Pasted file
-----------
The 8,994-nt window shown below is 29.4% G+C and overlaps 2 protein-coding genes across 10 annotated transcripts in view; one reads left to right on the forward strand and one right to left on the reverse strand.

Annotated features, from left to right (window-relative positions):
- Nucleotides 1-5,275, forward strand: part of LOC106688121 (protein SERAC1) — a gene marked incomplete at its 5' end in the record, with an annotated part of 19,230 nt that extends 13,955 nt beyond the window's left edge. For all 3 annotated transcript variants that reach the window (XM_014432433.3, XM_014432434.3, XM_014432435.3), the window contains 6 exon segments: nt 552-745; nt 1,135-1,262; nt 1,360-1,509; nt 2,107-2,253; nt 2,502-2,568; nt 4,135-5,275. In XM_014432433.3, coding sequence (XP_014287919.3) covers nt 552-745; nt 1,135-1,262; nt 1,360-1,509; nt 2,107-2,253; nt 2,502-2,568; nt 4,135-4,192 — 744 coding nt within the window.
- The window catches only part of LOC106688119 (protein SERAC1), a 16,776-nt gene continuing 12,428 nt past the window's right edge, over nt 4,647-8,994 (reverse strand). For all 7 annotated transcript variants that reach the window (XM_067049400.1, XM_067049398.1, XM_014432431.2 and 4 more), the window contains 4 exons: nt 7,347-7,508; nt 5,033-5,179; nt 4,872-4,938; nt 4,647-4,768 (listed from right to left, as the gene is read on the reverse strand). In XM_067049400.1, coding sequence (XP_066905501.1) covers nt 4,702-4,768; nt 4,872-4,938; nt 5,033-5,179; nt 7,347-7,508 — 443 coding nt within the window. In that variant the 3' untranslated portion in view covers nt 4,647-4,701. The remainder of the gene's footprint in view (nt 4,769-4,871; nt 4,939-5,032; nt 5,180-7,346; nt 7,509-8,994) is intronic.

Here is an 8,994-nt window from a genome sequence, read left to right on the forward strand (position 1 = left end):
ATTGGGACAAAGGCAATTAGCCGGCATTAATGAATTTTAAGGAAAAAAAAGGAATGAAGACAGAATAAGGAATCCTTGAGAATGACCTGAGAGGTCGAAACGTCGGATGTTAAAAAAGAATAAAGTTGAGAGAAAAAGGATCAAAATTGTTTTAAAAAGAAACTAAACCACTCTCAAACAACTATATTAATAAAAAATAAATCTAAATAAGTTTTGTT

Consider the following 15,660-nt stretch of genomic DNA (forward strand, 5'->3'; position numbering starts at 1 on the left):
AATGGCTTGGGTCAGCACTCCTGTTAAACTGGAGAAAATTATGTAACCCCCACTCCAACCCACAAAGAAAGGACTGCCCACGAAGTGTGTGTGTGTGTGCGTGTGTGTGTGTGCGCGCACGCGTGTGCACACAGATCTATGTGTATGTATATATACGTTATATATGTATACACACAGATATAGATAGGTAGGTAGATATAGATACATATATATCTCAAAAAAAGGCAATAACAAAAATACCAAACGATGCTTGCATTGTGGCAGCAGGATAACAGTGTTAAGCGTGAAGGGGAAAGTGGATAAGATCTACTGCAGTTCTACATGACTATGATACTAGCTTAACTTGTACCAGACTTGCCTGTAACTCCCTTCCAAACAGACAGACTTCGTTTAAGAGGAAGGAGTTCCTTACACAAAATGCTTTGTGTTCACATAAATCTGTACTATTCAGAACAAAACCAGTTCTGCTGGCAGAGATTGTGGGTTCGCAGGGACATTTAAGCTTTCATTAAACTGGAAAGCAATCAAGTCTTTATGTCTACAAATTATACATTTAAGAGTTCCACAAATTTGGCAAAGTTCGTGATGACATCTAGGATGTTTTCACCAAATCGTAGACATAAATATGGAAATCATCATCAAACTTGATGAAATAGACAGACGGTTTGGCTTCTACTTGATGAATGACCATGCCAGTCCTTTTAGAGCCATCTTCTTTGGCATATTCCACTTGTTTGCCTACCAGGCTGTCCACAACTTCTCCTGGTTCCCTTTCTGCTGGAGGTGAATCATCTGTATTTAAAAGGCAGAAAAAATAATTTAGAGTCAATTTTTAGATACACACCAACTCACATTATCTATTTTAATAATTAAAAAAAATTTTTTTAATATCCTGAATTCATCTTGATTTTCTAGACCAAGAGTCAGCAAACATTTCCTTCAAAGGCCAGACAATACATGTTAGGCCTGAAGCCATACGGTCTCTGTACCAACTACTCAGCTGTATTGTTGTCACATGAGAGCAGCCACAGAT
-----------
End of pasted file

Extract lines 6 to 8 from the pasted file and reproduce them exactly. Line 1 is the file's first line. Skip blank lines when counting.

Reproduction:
ATTGGGACAAAGGCAATTAGCCGGCATTAATGAATTTTAAGGAAAAAAAAGGAATGAAGACAGAATAAGGAATCCTTGAGAATGACCTGAGAGGTCGAAACGTCGGATGTTAAAAAAGAATAAAGTTGAGAGAAAAAGGATCAAAATTGTTTTAAAAAGAAACTAAACCACTCTCAAACAACTATATTAATAAAAAATAAATCTAAATAAGTTTTGTT

Consider the following 15,660-nt stretch of genomic DNA (forward strand, 5'->3'; position numbering starts at 1 on the left):
AATGGCTTGGGTCAGCACTCCTGTTAAACTGGAGAAAATTATGTAACCCCCACTCCAACCCACAAAGAAAGGACTGCCCACGAAGTGTGTGTGTGTGTGCGTGTGTGTGTGTGCGCGCACGCGTGTGCACACAGATCTATGTGTATGTATATATACGTTATATATGTATACACACAGATATAGATAGGTAGGTAGATATAGATACATATATATCTCAAAAAAAGGCAATAACAAAAATACCAAACGATGCTTGCATTGTGGCAGCAGGATAACAGTGTTAAGCGTGAAGGGGAAAGTGGATAAGATCTACTGCAGTTCTACATGACTATGATACTAGCTTAACTTGTACCAGACTTGCCTGTAACTCCCTTCCAAACAGACAGACTTCGTTTAAGAGGAAGGAGTTCCTTACACAAAATGCTTTGTGTTCACATAAATCTGTACTATTCAGAACAAAACCAGTTCTGCTGGCAGAGATTGTGGGTTCGCAGGGACATTTAAGCTTTCATTAAACTGGAAAGCAATCAAGTCTTTATGTCTACAAATTATACATTTAAGAGTTCCACAAATTTGGCAAAGTTCGTGATGACATCTAGGATGTTTTCACCAAATCGTAGACATAAATATGGAAATCATCATCAAACTTGATGAAATAGACAGACGGTTTGGCTTCTACTTGATGAATGACCATGCCAGTCCTTTTAGAGCCATCTTCTTTGGCATATTCCACTTGTTTGCCTACCAGGCTGTCCACAACTTCTCCTGGTTCCCTTTCTGCTGGAGGTGAATCATCTGTATTTAAAAGGCAGAAAAAATAATTTAGAGTCAATTTTTAGATACACACCAACTCACATTATCTATTTTAATAATTAAAAAAAATTTTTTTAATATCCTGAATTCATCTTGATTTTCTAGACCAAGAGTCAGCAAACATTTCCTTCAAAGGCCAGACAATACATGTTAGGCCTGAAGCCATACGGTCTCTGTACCAACTACTCAGCTGTATTGTTGTCACATGAGAGCAGCCACAGAT